Quality content creation is considered the most effective SEO tactic (and also the most difficult to execute) per recent Ascend2 research, and a new Google search rankings study from SearchMetrics [download page] gives further weight to the importance of quality, relevant content. Indeed, the study notes that “content is no longer an addition to, but is the main focus of, SEO.”
The analysis yields correlation (Spearman) figures for 51 rankings factors, with the requisite disclaimer: “a good search position cannot simply be achieved by ticking a few of these boxes. The search engine assessment of the relevance of pages is always multifaceted, and ranking positions are based on the interaction of many different factors. Correlations described here are not to be interpreted as causal relationships across-the-board.”
Following, some key results from the study, organized by areas.
The importance of keywords in the URL and domain name has disappeared over the past couple of years, to the extent that this “no longer exists as a ranking factor.” However, there are some onpage keyword factors that have a positive correlation with rankings; namely, keywords in description, the title and the H1 heading, with the latter two increasing in importance fro last year. The authors note that “the sooner the better” applies to keywords in titles.
Meanwhile, although there isn’t a strong correlation between load speeds and rankings, this owes in part to Wikipedia results flattening the curve, and the analysts note that “a quick page load time is one of the basic requirements for good rankings.”
Also of note: a solid technical site structure and performance is “one of the absolute SEO basics.”
The study notes that the best-ranking content tends to have higher word-counts, “semantically comprehensive wording,” and includes rich media.
HTML length, text character length and word count have increased in importance from last year – although the authors caution that it’s not simply a matter of more content, but rather more relevant content.
Meanwhile, the number of external links and the image count have decreased in influence, and advertising (including AdSense Blocks and AdSense) continues to be negatively correlated.
Relevant terms (“semantically removed relatives of the main keywords”) and proof terms are highly correlated on-page content features this year, not having been included in last year’s analysis. While term frequency and the frequency of other relevant and related terms remain important, the study authors note that overuse of keyword terms will be quickly recognized as spam. In other words, the main focus is on content quality rather than the number of links or keywords.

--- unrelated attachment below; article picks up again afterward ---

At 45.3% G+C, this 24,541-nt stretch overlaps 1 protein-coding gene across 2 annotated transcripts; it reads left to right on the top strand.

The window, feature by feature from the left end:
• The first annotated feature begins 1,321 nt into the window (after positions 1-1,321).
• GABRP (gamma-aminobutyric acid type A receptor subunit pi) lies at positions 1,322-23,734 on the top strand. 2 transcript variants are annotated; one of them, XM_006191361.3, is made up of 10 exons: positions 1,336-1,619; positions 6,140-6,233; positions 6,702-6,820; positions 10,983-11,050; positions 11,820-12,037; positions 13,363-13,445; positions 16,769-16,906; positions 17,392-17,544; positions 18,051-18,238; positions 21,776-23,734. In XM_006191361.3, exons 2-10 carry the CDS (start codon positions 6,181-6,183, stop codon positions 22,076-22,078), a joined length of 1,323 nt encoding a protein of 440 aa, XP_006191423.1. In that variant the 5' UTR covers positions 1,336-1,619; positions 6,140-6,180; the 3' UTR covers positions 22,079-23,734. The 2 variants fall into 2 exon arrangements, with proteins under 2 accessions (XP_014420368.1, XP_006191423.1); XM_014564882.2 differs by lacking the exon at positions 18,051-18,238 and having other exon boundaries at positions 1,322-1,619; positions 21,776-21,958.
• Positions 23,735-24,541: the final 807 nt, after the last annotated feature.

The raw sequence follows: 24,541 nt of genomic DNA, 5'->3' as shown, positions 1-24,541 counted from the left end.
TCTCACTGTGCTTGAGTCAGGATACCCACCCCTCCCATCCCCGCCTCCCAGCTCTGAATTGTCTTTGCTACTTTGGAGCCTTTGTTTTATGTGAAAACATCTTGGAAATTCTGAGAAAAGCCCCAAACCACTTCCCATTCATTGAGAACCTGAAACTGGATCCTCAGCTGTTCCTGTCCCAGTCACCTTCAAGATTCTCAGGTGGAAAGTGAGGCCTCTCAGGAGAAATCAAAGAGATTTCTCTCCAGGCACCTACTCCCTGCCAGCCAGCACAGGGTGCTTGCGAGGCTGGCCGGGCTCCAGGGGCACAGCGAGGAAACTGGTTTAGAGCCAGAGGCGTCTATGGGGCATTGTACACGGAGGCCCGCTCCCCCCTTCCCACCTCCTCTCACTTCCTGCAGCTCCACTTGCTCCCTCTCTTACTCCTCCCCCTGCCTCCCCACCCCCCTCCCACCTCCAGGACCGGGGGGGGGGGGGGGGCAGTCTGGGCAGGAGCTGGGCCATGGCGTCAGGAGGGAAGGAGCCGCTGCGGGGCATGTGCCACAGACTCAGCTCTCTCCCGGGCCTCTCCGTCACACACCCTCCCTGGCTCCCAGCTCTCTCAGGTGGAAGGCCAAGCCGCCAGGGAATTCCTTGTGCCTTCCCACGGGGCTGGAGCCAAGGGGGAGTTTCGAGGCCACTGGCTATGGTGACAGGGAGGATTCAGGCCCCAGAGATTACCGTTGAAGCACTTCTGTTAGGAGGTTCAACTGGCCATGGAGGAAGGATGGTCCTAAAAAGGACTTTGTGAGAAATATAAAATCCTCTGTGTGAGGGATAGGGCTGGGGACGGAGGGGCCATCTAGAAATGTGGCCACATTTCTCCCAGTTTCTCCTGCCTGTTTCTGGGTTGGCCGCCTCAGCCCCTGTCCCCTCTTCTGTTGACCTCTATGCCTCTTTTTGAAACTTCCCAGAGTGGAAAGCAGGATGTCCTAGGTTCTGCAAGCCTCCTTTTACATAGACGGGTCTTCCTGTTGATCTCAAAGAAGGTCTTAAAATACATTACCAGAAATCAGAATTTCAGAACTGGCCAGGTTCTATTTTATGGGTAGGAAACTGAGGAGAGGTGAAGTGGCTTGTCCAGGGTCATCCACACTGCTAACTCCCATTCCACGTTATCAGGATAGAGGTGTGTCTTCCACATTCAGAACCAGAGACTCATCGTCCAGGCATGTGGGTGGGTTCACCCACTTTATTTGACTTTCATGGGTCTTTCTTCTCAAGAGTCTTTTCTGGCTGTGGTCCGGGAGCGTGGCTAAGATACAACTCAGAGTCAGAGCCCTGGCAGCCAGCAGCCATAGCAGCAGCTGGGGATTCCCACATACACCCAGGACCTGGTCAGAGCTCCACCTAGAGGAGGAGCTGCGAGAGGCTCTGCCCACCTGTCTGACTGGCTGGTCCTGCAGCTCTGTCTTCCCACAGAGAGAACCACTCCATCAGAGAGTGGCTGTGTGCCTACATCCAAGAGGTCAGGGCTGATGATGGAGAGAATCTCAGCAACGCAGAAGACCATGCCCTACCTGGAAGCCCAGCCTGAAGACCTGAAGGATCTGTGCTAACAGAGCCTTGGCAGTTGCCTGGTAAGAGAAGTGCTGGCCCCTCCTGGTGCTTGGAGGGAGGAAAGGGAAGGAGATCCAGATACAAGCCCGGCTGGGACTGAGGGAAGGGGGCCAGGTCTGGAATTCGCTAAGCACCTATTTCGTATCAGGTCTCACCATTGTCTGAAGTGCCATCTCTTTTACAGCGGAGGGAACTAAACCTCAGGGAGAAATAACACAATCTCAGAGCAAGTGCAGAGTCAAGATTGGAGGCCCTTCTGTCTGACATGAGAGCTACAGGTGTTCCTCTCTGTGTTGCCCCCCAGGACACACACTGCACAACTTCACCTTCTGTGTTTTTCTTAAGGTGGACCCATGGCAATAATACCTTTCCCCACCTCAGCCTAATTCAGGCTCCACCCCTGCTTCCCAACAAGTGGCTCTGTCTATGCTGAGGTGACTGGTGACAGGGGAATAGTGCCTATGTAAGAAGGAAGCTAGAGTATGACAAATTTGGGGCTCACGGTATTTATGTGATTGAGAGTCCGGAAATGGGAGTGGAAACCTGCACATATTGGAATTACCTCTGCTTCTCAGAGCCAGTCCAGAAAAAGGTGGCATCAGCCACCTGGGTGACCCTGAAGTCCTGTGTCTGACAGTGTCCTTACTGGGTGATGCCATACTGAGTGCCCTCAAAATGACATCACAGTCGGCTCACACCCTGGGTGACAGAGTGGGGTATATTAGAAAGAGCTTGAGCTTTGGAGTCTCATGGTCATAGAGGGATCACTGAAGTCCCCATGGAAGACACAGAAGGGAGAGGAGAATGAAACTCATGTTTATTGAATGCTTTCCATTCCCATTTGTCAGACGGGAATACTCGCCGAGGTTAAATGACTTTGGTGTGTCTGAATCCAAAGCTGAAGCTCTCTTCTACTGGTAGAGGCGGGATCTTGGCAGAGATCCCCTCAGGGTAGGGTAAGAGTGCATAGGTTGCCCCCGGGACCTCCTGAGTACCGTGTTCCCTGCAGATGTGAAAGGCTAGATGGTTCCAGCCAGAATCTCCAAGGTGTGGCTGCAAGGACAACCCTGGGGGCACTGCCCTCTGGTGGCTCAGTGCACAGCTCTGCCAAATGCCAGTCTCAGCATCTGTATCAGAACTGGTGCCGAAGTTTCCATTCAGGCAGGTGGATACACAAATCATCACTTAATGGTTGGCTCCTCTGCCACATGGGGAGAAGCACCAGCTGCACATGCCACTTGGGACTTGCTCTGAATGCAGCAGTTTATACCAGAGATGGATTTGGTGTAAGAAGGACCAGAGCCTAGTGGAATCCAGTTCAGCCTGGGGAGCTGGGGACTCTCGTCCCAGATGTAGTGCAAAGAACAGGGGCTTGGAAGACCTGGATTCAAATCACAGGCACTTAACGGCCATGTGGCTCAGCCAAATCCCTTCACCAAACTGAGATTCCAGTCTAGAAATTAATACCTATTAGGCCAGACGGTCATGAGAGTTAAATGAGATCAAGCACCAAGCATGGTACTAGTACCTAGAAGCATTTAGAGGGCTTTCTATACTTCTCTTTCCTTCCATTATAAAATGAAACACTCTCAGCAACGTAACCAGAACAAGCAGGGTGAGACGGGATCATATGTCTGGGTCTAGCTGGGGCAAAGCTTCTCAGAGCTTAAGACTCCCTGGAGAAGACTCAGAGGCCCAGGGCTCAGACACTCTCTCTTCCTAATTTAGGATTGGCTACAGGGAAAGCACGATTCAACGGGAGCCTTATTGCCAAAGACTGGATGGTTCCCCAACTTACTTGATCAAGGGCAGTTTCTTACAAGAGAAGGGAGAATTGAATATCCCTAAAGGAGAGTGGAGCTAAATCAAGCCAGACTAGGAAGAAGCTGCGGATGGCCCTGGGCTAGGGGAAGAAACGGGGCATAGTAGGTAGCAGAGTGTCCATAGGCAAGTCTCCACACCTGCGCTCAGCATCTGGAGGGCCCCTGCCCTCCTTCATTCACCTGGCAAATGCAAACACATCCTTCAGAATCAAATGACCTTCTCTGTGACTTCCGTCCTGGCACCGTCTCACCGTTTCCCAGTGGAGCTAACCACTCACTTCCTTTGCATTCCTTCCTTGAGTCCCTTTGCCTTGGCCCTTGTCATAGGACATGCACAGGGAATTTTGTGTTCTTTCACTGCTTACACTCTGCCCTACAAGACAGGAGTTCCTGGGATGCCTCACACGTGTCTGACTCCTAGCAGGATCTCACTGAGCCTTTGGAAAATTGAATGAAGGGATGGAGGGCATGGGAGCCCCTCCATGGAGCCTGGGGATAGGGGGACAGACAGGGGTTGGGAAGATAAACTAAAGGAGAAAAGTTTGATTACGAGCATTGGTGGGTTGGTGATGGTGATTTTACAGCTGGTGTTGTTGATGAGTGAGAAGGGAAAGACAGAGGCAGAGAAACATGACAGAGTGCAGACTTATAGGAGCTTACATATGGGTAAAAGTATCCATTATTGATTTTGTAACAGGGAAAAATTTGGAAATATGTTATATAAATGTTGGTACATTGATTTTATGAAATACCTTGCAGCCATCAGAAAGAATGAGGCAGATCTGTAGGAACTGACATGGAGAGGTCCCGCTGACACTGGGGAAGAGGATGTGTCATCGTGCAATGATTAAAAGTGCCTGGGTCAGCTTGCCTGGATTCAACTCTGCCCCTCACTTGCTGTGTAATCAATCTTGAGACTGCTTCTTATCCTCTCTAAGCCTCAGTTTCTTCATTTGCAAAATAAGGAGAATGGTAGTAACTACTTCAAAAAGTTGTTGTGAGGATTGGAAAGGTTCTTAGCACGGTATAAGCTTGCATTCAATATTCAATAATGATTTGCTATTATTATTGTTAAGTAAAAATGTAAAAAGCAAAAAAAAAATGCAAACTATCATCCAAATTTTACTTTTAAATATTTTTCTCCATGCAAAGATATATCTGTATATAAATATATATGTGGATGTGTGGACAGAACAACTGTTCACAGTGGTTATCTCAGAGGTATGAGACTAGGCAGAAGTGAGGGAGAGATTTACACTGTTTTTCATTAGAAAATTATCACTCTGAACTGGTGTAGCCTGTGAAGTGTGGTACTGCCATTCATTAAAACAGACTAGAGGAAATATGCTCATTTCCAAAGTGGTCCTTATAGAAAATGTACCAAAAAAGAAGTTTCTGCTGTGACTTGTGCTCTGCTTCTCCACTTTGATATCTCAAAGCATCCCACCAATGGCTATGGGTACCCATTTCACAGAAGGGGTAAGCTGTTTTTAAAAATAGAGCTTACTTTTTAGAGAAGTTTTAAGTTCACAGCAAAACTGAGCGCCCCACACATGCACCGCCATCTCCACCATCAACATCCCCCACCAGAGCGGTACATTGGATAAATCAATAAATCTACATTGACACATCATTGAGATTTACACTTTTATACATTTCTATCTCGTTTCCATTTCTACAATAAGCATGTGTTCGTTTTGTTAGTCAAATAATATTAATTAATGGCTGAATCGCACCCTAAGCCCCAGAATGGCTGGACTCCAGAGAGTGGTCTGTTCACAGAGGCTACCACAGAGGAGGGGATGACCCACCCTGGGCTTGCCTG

Finally, internal link structure is considered a “vital component” of performance, and the analysts note that “many companies and website operators make the mistake of focusing on external links rather than trying to optimize the user experience and internal link flow.”
These are considered “probably the most important SEO metric on the off page side,” with the number of backlinks being the most highly correlated ranking factor in this area. However, this has decreased in importance from last year. In its place, the SEO visibility of the back-linking URL has become more influential.
Other backlink factors that have a fairly strong correlation with rankings are the number of referring domains to the home page and the number of news-domain links, a reflection of the media coverage generated by larger brands.
Meanwhile, backlink quality is still very important, as evidenced by positive correlations for new backlinks and share of no-follow links.
Social signals, once the darling of SEO ranking factors, appear to have decreased in importance this year. While social signals such as Google +1s, Facebook shares and Facebook comments continue to have high correlations on average, this is an area in which marketers should be careful not to confuse correlation with causality, as pages in top-ranked positions tend to carry more social signals.
The study notes that brands are at the top of the rankings “even if there are certain factors they do not fulfill which lower-ranked sites do,” suggesting special treatment for them. What appears to work in brands’ favor is their excellent backlink profile and links to sources with high SEO visibility (see above).
Interestingly, the report also indicates that “Google seems to give great influence to another factor, niche Brands.” These smaller domains that are targeted to a specific area tend to rank well for niche terms and even for more generic, yet related, terms.
As anecdotally known, Wikipedia often ranks highly, typically in the second position for a variety of short and generic keywords.
The positive correlation for click-through rate, while expected, is the “highest correlation that has ever been calculated for a factor of ranking studies.” As with time on site, bounce rate also emerges as a signal of quality.
About the Data: A detailed description of the study’s methodology can be found by accessign the link above.